I’ve had too many sleepless nights asking God, “How am I supposed to love the person who made me hate myself?”
Last year, with the help of my family and friends, I worked up the courage to leave a mentally abusive relationship. In the depths of my soul, all I knew was guilt and shame, which eventually faded to numbness and depression. I hated how weak I felt and myself for believing there were people in this world whom I could trust.
Though I didn’t want to feel this way, I had no idea how to escape the emotional torment. Thinking it would all go away once I distanced myself, I realized that action was only the start of a long journey to a healthier mental state. I found that I had lost trust in every person who was close to me, not knowing who might become my next abuser. I lived like this for many months, too afraid to show how much I had been hurt to anyone, out of fear they would abandon me. The truth of the matter is, my hatred was the only sustenance I had — I found myself withholding forgiveness for quite some time because so much had been taken from me.
Only recently did I begin to understand that in order to heal, I would need to learn how to forgive.
In ancient cultures, justice was inherently transactional. The concepts outlined in the Mosaic law of an “eye for an eye” or a “tooth for a tooth” were culturally ingrained across the Mediterranean and Arabia, not exclusive to Abrahamic faiths. Bloodshed or sacrifice of some regard was absolutely essential for forgiveness. To restore order, the injustice was nullified through an equal but opposite action against the offender. Once this payment had been made, forgiveness was able to be granted.
Entering the conversation of this broader social narrative, a diversion from the traditional means of justice came with Christ and His introduction of the law of love. As the Messiah, Jesus fulfilled the old law and established a new one: To “Love the Lord your God with all your heart and with all your soul and with all your strength and with all your mind, and your neighbor as yourself” (Luke 10:27 ESV). This commandment of Jesus was the summation of the old law, and made the case that God is honored in harmonious relations between mankind.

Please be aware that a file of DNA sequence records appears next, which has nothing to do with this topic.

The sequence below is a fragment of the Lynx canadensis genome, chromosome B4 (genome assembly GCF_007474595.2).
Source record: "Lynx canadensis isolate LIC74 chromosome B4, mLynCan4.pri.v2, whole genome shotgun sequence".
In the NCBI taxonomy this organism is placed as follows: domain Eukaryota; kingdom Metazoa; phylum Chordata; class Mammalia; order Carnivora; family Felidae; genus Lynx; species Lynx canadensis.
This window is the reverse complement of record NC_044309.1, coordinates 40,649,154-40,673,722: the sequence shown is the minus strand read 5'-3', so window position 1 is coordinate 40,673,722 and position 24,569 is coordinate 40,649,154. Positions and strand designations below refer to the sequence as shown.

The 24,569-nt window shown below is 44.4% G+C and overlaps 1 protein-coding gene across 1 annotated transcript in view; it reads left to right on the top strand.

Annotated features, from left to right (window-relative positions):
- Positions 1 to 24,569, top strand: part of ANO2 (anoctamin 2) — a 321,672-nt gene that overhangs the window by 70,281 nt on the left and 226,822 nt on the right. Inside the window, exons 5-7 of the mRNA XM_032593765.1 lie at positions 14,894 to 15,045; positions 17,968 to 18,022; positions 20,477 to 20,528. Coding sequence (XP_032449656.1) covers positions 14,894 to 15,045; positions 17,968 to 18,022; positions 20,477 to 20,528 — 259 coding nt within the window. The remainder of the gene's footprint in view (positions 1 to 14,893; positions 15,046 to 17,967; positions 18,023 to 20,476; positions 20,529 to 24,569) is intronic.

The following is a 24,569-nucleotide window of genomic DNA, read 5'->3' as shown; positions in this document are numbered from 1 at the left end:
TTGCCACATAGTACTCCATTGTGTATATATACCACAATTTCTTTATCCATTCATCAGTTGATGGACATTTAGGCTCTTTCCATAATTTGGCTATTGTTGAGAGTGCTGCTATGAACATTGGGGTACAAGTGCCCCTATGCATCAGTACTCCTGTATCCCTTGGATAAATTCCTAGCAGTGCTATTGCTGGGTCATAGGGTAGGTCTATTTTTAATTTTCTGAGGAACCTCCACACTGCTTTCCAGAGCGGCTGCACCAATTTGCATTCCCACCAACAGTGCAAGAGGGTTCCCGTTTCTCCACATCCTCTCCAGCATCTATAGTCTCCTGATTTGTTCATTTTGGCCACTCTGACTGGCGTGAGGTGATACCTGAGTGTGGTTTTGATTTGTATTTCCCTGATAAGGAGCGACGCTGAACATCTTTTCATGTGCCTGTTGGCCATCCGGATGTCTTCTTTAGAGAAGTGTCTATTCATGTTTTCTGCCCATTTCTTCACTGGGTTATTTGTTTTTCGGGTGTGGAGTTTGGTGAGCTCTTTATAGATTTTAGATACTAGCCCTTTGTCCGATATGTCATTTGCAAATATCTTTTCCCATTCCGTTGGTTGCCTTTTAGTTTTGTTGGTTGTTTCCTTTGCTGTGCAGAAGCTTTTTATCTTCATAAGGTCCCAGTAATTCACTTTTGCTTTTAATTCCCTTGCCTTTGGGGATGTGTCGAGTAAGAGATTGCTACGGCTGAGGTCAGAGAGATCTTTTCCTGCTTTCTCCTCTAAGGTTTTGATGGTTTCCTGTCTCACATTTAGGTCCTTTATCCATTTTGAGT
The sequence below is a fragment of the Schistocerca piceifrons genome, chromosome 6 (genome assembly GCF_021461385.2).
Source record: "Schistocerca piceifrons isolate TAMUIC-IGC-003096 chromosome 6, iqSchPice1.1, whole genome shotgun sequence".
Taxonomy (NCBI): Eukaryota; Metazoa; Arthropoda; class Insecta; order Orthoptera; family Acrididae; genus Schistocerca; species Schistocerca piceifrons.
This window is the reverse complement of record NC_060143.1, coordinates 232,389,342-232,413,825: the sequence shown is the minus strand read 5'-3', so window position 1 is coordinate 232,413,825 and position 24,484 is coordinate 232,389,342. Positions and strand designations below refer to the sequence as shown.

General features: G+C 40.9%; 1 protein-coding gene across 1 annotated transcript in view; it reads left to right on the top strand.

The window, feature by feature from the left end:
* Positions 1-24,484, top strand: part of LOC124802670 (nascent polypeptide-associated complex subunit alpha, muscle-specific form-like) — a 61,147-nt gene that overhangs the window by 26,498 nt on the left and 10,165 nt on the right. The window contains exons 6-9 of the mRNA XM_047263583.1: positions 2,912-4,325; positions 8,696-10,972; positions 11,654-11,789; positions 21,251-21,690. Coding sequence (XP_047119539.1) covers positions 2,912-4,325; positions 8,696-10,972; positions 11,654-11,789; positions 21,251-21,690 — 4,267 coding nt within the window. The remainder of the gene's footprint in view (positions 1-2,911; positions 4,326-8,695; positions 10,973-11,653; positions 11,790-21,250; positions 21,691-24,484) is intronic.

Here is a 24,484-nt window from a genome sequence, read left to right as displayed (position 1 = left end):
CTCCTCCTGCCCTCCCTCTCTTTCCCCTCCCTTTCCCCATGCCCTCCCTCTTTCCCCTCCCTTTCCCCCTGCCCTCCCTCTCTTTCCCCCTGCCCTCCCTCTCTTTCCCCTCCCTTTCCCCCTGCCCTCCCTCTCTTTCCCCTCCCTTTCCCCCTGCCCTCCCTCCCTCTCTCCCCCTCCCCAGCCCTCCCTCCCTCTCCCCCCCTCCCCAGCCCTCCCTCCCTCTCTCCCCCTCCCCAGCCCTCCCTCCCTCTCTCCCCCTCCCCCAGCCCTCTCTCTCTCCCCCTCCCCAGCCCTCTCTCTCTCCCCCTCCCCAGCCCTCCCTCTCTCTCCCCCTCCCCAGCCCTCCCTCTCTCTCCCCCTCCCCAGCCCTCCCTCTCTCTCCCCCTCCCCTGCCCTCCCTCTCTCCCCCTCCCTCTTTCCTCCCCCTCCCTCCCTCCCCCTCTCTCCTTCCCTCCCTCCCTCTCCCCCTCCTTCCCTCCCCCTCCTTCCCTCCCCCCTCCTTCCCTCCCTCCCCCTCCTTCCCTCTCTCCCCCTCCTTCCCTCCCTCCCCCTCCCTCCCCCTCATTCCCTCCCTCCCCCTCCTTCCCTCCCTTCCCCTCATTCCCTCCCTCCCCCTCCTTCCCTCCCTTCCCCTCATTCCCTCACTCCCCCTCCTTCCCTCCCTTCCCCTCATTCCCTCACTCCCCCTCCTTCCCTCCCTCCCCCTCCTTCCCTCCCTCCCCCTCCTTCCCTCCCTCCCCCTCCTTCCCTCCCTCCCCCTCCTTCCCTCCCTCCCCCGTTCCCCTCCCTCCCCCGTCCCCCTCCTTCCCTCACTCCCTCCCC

Christ joined love and justice together. And therefore, as St. Augustine would later argue in On the Morals of the Catholic Church, “justice is love serving only God, and therefore ruling well everything else that is subject to the human person.” In sum, the evidence of love for God is love for mankind. A heart that has been reconciled to its Redeemer is transformed in the sense that it longs to seek reconciliation with others. In this act of loving our neighbors well, our sole purpose to bring glory to God is fulfilled.
What, then, is the proper posture of Christlike forgiveness? Primarily, the forgiving party must remember that though we too have been forgiven, our sins were not paid for lightly. Although Christ’s body was glorified in resurrection, His hands, feet, and side still display the marks of calvary. In our relations with our neighbors, forgiving does not coincide with forgetting. Our Father did not forget our transgressions, rather He paid for them through Christ’s death and resurrection. Christians seeking to forgive must understand that once forgiveness has been granted, his or her right to hold a grudge has been surrendered. They accept the weight of injustice they bear on themselves. But in this surrender, the forgiver can only be sustained by Christ.
To the reader seeking to forgive an offender: The first act is forgiveness of self, which I found in the submission of my own will to God’s. I was set free from the guilt I carried. I realized that though I found myself in an unfortunate situation, it was not my fault. Secondly, it is helpful to understand that the scars from both the injustice done and the forgiveness granted are deep, painful, and real. I am exceedingly thankful that I overcame my fear and met with a good counselor who helped me find an effective means of coping with these scars.
Though a hard price to pay, comfort can be found in the knowledge that in those times of deep pain, we are most like our Savior. Christ endured this same pain in Gethsemane, battling a restless, lonely night of His own. In our lowest moments, He is in the midst of the trial with us. In Jesus’ prayer for unity among believers, found in John 17, He requests of the Father “that the love with which you have loved me may be in them, and I in them” (John 17:26 ESV). Though unquestionably difficult, it is Jesus’ wish that we love others because we were first loved by Him. This constitutes forgiveness among our fellow man, for which our Savior and Intercessor prays constantly, asking that we might have the strength to follow His example. In our forgiving, we surrender grudges but we also gain sustenance in Christ — we die to the flesh, but we are given life in the Spirit. We deny ourselves, and we render to Christ the praise He is due.